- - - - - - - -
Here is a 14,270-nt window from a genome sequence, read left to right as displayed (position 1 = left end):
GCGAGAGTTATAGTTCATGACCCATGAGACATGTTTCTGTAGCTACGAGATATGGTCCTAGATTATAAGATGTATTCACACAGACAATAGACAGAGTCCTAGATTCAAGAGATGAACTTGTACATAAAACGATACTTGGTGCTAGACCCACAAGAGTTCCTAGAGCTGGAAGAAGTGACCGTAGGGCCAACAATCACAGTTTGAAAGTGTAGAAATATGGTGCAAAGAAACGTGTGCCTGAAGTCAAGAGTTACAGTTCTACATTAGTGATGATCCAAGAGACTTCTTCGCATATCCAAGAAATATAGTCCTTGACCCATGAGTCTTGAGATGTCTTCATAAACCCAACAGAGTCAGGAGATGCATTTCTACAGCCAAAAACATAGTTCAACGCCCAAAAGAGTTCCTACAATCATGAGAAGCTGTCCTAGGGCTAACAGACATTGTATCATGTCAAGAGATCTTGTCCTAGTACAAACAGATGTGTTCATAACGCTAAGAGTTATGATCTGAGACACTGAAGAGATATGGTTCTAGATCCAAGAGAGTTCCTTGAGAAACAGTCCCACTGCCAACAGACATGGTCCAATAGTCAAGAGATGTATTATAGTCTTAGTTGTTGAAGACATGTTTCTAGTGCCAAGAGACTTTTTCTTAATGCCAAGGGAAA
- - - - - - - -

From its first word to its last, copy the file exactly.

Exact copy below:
Here is a 14,270-nt window from a genome sequence, read left to right as displayed (position 1 = left end):
GCGAGAGTTATAGTTCATGACCCATGAGACATGTTTCTGTAGCTACGAGATATGGTCCTAGATTATAAGATGTATTCACACAGACAATAGACAGAGTCCTAGATTCAAGAGATGAACTTGTACATAAAACGATACTTGGTGCTAGACCCACAAGAGTTCCTAGAGCTGGAAGAAGTGACCGTAGGGCCAACAATCACAGTTTGAAAGTGTAGAAATATGGTGCAAAGAAACGTGTGCCTGAAGTCAAGAGTTACAGTTCTACATTAGTGATGATCCAAGAGACTTCTTCGCATATCCAAGAAATATAGTCCTTGACCCATGAGTCTTGAGATGTCTTCATAAACCCAACAGAGTCAGGAGATGCATTTCTACAGCCAAAAACATAGTTCAACGCCCAAAAGAGTTCCTACAATCATGAGAAGCTGTCCTAGGGCTAACAGACATTGTATCATGTCAAGAGATCTTGTCCTAGTACAAACAGATGTGTTCATAACGCTAAGAGTTATGATCTGAGACACTGAAGAGATATGGTTCTAGATCCAAGAGAGTTCCTTGAGAAACAGTCCCACTGCCAACAGACATGGTCCAATAGTCAAGAGATGTATTATAGTCTTAGTTGTTGAAGACATGTTTCTAGTGCCAAGAGACTTTTTCTTAATGCCAAGGGAAA